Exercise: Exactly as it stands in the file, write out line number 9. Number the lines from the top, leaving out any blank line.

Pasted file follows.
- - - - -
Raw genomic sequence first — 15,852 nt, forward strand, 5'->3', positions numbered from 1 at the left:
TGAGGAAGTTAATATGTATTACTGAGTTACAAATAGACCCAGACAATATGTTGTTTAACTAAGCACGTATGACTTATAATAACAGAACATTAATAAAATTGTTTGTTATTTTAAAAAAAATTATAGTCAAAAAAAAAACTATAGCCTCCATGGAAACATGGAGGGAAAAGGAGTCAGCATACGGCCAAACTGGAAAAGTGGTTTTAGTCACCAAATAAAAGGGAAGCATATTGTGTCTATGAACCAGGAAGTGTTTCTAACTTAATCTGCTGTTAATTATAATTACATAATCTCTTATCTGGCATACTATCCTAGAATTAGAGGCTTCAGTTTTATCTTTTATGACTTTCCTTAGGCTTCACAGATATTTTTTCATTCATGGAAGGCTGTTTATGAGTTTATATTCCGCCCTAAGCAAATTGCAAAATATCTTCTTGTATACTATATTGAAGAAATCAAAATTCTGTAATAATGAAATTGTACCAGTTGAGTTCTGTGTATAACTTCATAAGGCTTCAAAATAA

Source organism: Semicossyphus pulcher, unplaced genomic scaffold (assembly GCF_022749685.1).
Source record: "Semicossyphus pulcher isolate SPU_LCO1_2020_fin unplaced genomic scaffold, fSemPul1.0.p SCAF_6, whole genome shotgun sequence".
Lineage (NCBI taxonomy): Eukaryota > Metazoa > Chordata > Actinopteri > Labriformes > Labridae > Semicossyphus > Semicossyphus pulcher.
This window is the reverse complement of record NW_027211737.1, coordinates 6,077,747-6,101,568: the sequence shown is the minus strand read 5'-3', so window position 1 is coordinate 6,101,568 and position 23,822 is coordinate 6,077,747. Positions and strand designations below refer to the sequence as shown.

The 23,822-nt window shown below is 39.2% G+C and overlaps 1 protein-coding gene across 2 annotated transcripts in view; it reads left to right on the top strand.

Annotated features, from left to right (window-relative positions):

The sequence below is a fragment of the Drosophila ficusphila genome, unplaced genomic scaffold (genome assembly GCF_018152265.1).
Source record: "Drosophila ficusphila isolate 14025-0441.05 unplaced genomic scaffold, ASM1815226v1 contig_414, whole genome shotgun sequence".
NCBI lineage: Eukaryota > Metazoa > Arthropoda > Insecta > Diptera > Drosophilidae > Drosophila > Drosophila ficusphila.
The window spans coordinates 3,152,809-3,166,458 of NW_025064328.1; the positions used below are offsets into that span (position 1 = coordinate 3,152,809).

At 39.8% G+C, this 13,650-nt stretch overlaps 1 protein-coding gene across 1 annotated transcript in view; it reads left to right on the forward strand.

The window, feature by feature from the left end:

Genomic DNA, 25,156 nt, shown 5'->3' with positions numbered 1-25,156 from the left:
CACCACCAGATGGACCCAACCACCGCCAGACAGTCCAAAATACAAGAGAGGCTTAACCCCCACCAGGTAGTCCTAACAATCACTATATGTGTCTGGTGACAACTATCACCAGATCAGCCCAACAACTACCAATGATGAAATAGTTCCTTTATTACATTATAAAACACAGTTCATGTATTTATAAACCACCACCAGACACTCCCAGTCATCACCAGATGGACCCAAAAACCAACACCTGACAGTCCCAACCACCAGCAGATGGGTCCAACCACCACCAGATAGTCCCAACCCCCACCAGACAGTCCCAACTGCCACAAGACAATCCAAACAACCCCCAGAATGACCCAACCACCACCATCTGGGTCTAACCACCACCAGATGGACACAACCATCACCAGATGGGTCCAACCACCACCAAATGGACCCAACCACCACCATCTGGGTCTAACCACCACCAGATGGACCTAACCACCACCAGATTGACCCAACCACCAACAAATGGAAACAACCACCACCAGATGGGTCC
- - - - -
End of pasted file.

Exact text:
The sequence below is a fragment of the Drosophila ficusphila genome, unplaced genomic scaffold (genome assembly GCF_018152265.1).